Addiction Treatments Past and Present
In the past, society viewed drug addiction as a moral flaw. Popular "treatments" involved imprisonment, sentencing to asylums, and church-guided prayer. Not surprisingly, these methods were generally ineffective.
Today we understand that addiction is a brain disease characterized by fundamental and long-lasting changes in the brain. Modern treatments are based on scientific research. Treatment is tailored to the individual and typically involves a combination of drug and behavioral therapy. Today's methods are very effective, with 40-70% of patients remaining drug-free.
Suddenly stopping use of some drugs can cause painful withdrawal symptoms. In the past, suffering through withdrawal was considered a necessary part of rehabilitation. It was the punishment for having the moral flaw of being an addict.
Today we understand that while detoxification is the necessary first step to recovery, there is no reason for the patient to suffer. In fact, allowing painful withdrawal decreases an addict's chances of recovery. To prevent withdrawal symptoms, patients can take medication that makes them feel similar to being on the addictive drug, and then gradually reduce the dose over time. This regimen stabilizes the patient's brain long enough to get through the detoxification process. Examples of this type of treatment include methadone and LAAM for opiate withdrawal, nicotine replacement therapies (patch, gum) and bupropion for nicotine withdrawal, and benzodiazepine and anti-seizure drugs for barbiturate withdrawal.
Behavioral and Cognitive Therapy
Counseling, support groups, and other forms of therapy are crucial to preventing relapse. In order to stay off drugs, addicts must learn new ways of thinking and behaving.
Cognitive and behavior therapy can include such things as learning to:
- Talk openly about personal experiences
- Manage problems without turning to drugs
- Identify and correct problem behavior
- Identify and correct harmful patterns of thinking
- Recognize drug cravings
- Identify and manage high-risk situations
- Establish motivation to change
- Improve personal relationships
- Develop refusal skills
- Manage time more efficiently
The Controversy of Maintenance and Medication
When we use medication or maintenance to treat drug addiction are we just replacing one drug with another? Does the addict simply become addicted to a legal drug? No. With pharmaceutical substance-abuse treatment, the user can begin to function normally again and stop the cravings. Using drugs to treat cravings and prevent relapse buys crucial time for behavioral and cognitive therapies to begin working.
Maintenance programs are controversial because the treatments are drugs that often have potent, intoxicating effects, and because patients often require continuous treatment, sometimes over many years. The classic example of a maintenance-based drug treatment is methadone, taken once a day to suppress heroin withdrawal.
Below are several drugs that are routinely used to treat addiction:
Naltrexone - alcohol and opiates
Naltrexone blocks opiate receptors, preventing dopamine release. Because the addict no longer receives pleasure from the drug, cravings diminish.
Disulfiram - alcohol
5-10 minutes after drinking alcohol, the patient experiences severe nausea, vomiting, and headache for 30 minutes to several hours. Fortunately, most people don't need to experience these symptoms to benefit from the deterrent effect of the drug.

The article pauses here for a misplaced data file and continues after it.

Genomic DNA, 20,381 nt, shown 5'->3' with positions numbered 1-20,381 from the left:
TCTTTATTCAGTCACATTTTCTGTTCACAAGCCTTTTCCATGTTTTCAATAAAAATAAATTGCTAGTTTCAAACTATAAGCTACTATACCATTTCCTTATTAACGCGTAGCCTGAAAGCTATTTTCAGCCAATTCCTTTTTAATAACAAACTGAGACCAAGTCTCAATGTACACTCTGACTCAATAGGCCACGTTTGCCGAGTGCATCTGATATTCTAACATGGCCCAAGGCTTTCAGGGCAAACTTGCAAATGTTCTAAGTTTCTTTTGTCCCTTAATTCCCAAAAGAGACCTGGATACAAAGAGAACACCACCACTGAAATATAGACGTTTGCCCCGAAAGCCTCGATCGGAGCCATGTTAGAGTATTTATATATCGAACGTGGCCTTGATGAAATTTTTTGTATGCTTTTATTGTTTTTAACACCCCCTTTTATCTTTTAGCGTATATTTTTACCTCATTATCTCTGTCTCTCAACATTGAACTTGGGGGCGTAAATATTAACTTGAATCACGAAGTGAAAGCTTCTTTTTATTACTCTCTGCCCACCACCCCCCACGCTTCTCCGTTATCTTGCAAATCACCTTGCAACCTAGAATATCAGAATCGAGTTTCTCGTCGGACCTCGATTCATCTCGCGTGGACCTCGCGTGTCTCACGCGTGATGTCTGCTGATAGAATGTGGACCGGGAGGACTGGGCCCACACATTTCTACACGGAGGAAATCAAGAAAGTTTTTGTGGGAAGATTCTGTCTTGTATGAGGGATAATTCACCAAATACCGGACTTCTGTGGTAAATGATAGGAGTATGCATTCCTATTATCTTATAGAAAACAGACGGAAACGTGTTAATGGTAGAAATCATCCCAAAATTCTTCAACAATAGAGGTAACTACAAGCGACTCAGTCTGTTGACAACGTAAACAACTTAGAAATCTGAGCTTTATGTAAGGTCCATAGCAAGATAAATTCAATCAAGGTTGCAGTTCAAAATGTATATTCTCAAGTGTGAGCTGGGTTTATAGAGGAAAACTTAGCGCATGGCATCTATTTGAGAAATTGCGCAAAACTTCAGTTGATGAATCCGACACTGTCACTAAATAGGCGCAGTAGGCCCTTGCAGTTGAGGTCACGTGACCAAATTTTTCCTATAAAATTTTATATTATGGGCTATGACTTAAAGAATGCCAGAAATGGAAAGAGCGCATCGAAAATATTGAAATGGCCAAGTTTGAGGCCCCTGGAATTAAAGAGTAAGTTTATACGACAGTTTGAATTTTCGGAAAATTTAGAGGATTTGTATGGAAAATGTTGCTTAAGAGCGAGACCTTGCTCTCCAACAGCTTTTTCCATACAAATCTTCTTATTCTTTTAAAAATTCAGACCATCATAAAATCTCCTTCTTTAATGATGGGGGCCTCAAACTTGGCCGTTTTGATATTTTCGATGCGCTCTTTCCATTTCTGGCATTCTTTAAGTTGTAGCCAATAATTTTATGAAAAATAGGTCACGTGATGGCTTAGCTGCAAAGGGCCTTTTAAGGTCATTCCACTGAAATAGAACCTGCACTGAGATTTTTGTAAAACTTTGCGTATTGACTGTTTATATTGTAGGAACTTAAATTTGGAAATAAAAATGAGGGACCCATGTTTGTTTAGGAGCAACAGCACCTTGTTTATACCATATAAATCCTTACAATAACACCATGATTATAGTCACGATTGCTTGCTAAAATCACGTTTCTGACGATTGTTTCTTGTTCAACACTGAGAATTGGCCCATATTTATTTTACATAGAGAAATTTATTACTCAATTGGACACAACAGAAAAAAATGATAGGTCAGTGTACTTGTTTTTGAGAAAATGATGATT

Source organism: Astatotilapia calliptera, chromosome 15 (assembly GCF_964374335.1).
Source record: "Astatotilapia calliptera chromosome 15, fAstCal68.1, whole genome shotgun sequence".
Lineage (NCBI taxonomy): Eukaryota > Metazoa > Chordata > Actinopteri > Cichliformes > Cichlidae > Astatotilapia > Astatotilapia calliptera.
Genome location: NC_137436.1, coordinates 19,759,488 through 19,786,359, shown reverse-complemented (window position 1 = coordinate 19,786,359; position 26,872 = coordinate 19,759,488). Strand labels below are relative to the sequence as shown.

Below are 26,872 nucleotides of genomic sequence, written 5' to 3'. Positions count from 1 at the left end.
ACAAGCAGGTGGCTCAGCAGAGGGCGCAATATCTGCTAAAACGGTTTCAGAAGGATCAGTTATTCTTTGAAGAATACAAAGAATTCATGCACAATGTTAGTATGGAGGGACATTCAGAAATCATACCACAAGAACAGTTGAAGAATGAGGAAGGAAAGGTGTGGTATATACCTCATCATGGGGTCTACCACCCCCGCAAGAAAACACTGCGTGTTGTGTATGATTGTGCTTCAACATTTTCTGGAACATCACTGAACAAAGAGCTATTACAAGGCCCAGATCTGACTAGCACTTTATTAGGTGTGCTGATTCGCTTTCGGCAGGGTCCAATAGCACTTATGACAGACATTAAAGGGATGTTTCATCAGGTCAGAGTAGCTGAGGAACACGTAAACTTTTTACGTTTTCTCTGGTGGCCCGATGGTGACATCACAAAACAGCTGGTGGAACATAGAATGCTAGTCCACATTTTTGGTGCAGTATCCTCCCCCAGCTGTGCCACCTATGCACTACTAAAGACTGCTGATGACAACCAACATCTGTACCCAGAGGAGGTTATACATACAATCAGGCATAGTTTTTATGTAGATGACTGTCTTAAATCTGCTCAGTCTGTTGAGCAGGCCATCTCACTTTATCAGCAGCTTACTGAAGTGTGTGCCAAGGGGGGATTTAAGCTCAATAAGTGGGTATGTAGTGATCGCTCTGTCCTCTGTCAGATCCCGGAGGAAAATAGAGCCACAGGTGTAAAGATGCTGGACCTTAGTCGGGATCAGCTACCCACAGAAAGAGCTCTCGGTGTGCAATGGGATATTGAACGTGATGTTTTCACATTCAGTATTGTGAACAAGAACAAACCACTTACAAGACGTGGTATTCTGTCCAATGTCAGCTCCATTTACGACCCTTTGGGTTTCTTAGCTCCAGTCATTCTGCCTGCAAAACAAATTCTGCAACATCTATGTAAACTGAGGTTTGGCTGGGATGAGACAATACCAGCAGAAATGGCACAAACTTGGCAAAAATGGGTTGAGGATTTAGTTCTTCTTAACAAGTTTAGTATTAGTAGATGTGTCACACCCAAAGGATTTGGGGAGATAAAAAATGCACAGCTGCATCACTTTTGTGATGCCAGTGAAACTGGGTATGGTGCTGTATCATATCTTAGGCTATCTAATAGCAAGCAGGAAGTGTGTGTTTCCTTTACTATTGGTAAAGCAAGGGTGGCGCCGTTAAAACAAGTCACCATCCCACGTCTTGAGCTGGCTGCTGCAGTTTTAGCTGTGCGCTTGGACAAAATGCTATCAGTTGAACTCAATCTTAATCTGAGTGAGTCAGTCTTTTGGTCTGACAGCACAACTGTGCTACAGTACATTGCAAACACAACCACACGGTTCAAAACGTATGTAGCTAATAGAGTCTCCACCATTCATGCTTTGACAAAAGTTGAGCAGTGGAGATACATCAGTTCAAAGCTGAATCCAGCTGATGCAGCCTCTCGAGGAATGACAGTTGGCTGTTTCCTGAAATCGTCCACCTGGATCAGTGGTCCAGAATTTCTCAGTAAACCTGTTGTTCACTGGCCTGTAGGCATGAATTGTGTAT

Methadone and LAAM (Levo-alpha-acetylmethadol) - opiates
These drugs work on the same receptor as heroin, but with much more gradual "ups" and "downs" and longer-lasting effects. These drugs reduce cravings and block the effects of opiates.
Acamprosate - alcohol
This drug decreases the irritability characteristic of early recovery and decreases the pleasurable effects of alcohol. It most likely works by stabilizing the activity of the neurotransmitters GABA and glutamate in the brain.
Buprenorphine/naloxone - opiates
A combination of two drugs reduces craving and blocks the effects of opiates. Unlike methadone, it has mild withdrawal effects.
The Challenge of Treating Addiction in Prison
Treating addicts who end up in the criminal justice system adds a layer of complexity to the addiction problem. How should law enforcement deal with administering drug addiction treatment? Innovative approaches such as drug court may prove to be the answer.
Drug courts deal with offenders charged with less-serious crimes, such as possession or being under the influence of drugs. Instead of serving a jail sentence, offenders must plead guilty to the charge, agree to take part in treatment, get regular drug tests, and report to the judge for at least one year. If they fail to complete any of the requirements, they may be incarcerated. But if they complete the requirements, the charges against them are dropped and they graduate from the program.
Psychedelic Addiction Therapy?
In the past, doctors used a shotgun approach to treating drug addiction. They were willing to try anything to get their patients to kick the habit, even things that would seem pretty crazy today. For example, in the 1950s and 1960s, drugs like LSD were used experimentally in an attempt to treat alcoholism and other addictions.
The idea of using hallucinogenic drugs to treat drug addiction was abandoned as the drugs themselves became illegal. However, addiction treatment with hallucinogens is experiencing a renaissance with the increasing popularity of ibogaine therapy. Ibogaine is derived from a root used in an African religion to "visit the ancestors." Although illegal in the US, some 20 or 30 ibogaine clinics are in operation worldwide, primarily to treat heroin addiction. Ibogaine is thought to rewire the addicted brain as the patient undergoes the intense multi-day treatment. Ibogaine is very controversial for many reasons, including the occurrence of fatal heart arrhythmia in some patients.